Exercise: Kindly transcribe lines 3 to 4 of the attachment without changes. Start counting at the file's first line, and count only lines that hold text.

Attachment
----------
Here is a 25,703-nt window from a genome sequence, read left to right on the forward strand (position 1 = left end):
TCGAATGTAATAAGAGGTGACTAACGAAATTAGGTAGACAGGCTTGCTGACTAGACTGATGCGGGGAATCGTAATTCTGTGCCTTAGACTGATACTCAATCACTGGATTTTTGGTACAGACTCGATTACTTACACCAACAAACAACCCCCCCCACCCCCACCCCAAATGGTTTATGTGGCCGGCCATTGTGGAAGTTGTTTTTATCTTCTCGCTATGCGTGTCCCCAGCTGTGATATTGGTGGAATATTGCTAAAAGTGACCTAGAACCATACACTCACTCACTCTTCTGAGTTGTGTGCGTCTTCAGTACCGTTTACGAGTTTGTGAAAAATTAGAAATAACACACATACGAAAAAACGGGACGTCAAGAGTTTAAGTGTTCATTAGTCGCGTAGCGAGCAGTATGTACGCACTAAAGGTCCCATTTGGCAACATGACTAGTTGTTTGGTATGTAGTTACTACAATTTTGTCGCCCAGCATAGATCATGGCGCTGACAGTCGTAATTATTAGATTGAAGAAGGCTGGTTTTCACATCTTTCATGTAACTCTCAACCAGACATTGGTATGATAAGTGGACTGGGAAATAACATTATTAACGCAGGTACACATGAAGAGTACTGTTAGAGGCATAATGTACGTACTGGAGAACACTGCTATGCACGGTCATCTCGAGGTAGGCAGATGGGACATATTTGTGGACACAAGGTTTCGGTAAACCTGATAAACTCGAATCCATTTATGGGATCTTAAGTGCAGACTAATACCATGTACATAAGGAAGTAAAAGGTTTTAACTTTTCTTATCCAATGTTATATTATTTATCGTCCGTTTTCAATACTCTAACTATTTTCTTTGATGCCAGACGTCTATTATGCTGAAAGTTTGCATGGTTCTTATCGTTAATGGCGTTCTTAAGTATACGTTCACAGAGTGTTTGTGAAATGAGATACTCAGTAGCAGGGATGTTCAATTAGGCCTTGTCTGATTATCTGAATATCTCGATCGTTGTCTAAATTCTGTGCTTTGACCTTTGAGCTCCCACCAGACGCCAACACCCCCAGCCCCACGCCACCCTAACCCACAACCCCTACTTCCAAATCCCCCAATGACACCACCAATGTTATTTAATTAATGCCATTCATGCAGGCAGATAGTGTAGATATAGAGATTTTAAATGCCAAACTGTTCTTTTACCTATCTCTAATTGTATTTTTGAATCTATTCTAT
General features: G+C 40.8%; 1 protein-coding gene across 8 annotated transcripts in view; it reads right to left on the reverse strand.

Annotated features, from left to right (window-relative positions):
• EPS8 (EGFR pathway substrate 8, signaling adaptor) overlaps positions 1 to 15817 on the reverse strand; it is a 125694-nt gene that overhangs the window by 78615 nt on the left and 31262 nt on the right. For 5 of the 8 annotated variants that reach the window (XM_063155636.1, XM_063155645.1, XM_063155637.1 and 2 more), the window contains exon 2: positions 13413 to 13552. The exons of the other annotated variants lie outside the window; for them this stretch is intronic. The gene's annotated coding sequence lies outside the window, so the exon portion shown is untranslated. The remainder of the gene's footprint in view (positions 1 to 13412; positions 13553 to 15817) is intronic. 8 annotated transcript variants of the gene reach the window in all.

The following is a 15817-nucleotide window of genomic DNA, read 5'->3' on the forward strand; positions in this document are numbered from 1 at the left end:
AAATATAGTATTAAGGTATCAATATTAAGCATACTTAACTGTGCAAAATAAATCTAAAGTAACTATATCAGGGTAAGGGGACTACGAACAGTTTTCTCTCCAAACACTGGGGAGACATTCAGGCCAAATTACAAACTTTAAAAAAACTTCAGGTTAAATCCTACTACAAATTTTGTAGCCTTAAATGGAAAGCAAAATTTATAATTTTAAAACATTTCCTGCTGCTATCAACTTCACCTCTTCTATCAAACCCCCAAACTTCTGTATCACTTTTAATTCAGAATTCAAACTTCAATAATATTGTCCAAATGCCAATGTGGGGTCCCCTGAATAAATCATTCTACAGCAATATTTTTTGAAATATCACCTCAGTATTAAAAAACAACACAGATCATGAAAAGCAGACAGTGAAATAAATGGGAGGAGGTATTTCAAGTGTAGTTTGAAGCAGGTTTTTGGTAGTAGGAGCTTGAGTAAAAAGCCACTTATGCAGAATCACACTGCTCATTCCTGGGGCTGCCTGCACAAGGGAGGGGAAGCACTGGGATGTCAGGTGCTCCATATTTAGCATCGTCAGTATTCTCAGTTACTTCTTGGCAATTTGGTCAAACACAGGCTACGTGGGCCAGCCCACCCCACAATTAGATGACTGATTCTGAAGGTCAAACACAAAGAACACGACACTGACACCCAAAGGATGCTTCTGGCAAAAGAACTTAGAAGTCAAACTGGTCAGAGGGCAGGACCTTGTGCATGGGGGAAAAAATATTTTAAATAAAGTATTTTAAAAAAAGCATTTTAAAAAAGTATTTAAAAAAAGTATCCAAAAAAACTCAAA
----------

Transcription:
General features: G+C 40.8%; 1 protein-coding gene across 8 annotated transcripts in view; it reads right to left on the reverse strand.

Annotated features, from left to right (window-relative positions):